The theme under consideration: That philosophy is the driving force of a culture.
Some patterns already recognized/presupposed going into this analysis:
(1) The more Ayn Rand's (supremely perfectivist) philosophical ideas are exposed to the light of critical scrutiny, the more it turns out they hold up admirably and defeat their critics in the process.
(2) The "liberal" Ivy League intelligentsia are at present utterly unequipped and unprepared to deal with fact (1).
(3) The "liberal" Ivy League intelligentsia supposedly have all the best intellectual resources on their side; so why are they so utterly helpless in waging the war of ideas against their "neanderthal-like" anti-intellectual opposition on the political Right? What's stopping them from making an all-out slam-dunk effort to prove that their whole "progressive" worldview is so superior? I mean, it's so obvious how superior they believe it to be, isn't it? Couldn't they prove everything beyond a doubt in all their rigorously-peer-reviewed, Ivy-League-Press-published treatises, just like how peer-review helps ensure quality, thoroughness and true authoritativeness in the natural sciences?
(4) The "liberals" seem utterly weak at selling their ideas to an American audience. And the act of selling is so darned . . . capitalistic and entrepreneurial, innit? (For more evidence, see the stark contrast between the success of "conservative" talk radio and the failure of "liberal" talk radio to connect with listeners. If we used "liberals" as the model of reason, it would seem that reason has no selling-power, that it is impotent to change minds, and that the failure here can only be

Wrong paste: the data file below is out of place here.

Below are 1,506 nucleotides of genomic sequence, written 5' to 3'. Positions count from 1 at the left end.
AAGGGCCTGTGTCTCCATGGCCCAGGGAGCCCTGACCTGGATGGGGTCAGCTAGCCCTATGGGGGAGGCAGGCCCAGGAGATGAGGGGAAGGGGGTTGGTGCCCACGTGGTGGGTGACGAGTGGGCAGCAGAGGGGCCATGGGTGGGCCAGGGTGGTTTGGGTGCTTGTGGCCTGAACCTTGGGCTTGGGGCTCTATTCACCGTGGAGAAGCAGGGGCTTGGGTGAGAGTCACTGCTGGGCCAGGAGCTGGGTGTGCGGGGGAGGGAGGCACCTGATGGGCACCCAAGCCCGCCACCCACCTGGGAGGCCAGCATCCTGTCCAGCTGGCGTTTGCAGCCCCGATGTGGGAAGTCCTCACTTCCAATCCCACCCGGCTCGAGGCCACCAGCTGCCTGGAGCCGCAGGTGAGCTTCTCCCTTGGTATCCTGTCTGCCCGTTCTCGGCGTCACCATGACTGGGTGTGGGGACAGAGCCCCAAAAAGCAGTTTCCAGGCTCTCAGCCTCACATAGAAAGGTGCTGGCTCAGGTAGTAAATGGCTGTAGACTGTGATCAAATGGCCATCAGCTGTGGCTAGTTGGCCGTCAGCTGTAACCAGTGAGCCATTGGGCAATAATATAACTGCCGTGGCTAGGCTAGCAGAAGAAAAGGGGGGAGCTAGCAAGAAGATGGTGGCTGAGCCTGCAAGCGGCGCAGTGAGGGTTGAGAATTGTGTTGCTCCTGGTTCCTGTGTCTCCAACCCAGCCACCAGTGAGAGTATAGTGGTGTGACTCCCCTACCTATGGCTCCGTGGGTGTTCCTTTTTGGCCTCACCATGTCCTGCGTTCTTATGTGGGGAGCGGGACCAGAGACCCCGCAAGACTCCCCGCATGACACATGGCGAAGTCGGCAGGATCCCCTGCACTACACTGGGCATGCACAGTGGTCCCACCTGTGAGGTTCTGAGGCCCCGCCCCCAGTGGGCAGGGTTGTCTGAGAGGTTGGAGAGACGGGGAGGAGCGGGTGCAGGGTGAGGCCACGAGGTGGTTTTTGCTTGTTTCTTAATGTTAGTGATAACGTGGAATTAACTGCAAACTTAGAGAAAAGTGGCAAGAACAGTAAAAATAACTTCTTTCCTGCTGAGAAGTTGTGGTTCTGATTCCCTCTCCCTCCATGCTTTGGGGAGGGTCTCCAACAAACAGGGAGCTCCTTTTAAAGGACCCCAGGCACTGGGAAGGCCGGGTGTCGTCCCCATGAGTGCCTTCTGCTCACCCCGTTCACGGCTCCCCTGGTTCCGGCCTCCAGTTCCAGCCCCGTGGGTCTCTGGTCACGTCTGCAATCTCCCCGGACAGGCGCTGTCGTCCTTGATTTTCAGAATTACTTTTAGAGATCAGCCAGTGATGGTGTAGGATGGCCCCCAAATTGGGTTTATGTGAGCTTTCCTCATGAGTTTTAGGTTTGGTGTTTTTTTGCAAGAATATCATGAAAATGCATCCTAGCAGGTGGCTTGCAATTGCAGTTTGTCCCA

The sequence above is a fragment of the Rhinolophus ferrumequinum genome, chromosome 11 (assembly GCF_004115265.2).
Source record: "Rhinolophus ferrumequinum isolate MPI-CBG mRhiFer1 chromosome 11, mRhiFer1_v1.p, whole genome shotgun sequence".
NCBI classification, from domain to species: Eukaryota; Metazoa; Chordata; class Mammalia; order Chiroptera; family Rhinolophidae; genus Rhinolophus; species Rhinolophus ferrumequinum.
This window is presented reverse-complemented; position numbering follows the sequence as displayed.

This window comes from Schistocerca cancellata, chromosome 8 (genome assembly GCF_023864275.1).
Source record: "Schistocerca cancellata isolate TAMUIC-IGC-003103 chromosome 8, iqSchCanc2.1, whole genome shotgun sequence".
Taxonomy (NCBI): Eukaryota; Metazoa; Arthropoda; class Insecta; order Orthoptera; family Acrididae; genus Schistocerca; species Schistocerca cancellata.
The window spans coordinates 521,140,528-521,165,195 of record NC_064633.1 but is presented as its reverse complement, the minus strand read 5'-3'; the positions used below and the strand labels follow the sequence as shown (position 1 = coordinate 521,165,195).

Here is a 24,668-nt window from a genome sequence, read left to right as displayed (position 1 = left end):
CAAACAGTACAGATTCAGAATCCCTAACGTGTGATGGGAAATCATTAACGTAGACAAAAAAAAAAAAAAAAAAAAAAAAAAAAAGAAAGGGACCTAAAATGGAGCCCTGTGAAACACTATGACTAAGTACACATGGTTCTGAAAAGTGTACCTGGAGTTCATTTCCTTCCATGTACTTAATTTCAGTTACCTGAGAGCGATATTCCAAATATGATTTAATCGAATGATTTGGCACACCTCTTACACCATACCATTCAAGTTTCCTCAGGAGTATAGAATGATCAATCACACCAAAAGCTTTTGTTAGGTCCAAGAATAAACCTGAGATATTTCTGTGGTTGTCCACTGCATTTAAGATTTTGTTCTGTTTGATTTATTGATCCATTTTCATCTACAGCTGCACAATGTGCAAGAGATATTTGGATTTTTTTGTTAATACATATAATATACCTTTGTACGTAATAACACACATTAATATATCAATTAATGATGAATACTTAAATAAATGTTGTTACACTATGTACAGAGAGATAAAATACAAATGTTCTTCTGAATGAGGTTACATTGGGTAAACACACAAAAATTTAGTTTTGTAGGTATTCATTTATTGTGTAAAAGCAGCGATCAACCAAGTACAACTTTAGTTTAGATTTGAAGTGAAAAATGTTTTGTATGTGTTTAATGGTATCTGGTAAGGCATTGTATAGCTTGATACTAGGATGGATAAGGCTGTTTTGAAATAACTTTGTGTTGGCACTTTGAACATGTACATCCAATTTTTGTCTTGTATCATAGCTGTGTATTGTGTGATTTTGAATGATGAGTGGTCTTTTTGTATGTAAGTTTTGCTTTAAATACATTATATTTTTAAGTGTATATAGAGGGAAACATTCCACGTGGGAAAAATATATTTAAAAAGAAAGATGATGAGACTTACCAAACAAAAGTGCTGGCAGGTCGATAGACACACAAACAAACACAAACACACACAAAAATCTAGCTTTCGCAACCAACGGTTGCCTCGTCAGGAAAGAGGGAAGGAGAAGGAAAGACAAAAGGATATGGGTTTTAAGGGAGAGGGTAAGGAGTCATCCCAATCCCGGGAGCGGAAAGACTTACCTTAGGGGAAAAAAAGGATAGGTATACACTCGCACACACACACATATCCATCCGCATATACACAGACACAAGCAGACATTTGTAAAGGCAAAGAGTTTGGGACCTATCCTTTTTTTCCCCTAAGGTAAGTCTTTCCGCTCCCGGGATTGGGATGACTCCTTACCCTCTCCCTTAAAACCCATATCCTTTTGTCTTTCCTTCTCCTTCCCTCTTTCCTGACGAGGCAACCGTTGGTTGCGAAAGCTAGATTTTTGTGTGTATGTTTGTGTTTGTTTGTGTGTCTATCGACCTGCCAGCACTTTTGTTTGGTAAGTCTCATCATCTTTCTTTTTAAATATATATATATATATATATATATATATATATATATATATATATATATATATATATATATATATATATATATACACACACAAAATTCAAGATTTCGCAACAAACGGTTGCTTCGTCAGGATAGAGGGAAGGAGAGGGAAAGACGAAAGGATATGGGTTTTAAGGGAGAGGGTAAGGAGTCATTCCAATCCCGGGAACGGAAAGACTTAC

(5) Neither the pro-Republican FOX News nor pro-Democrat MSNBC networks ever have any guests that you might term "serious philosophers." I mean, surely MSNBC could enlighten its audiences by have lots of university-professor guests who prove everything so well? Surely MSNBC's audiences would lap up the "manufacturing consent" theories of Noam Chomsky, if only this GE-owned subsidiary would have him on as a guest. Surely there's a whole coalition of Ivy League professors who could have broadcasted widely about the naked-emperor-like discrepancy between intellectual liberalism and MSNBC? Surely MSNBC could have them as guests to get the word out and enlighten the audience? (Surely, the professors are not too helpless and too un-enterprising to get the word out otherwise?)
(6) As Exhibit A of how low the mainstream culture has descended in absence of a boldly and decisively Aristotelian influence: The leading "public intellectuals" at the present are mostly the New Atheists - Dawkins, Hitchens, Harris, Dennett. Harris at present is trying to ground ethics (well, "morality") in biology, with a crucial element missing: Aristotelianism. His context inherits, as a given, a Humean style, with its unresolvable is/ought (or nature/goodness) dualism. (Were Aristotle around today, which philosopher - Sam Harris or Ayn Rand - do you think he'd be way, way, way more impressed by?)
(7) Thinkers like Aristotle and Ayn Rand manage to cover their bases like f***. Their performances are analagous to super-grandmastery in chess. The common standard is essentializing-comprehensiveness or assimilation, i.e., mastering the art of dialectic.
(8) An adjective, "Aristotle-like," comes to mind when I think of a pattern of instances of highly-functional human beings in this or that endeavor, such as the concretes listed in "About Me."
Okay, now the test.
If Rand's theory of philosophy's ruling power over a culture were correct, then our culture would be dominated by the basically Rawlsian views of the Ivy League intellectuals in political matters. In fact, Rawls is considered by the philosophy professors to be the most important philosopher of the last half-century, and by a pretty wide margin. This is also borne out by other data which show just how much greater Rawls' influence among academic philosophers is than Rand's. These data are pretty good evidence that Rand isn't worth taking seriously as a philosopher, aren't they?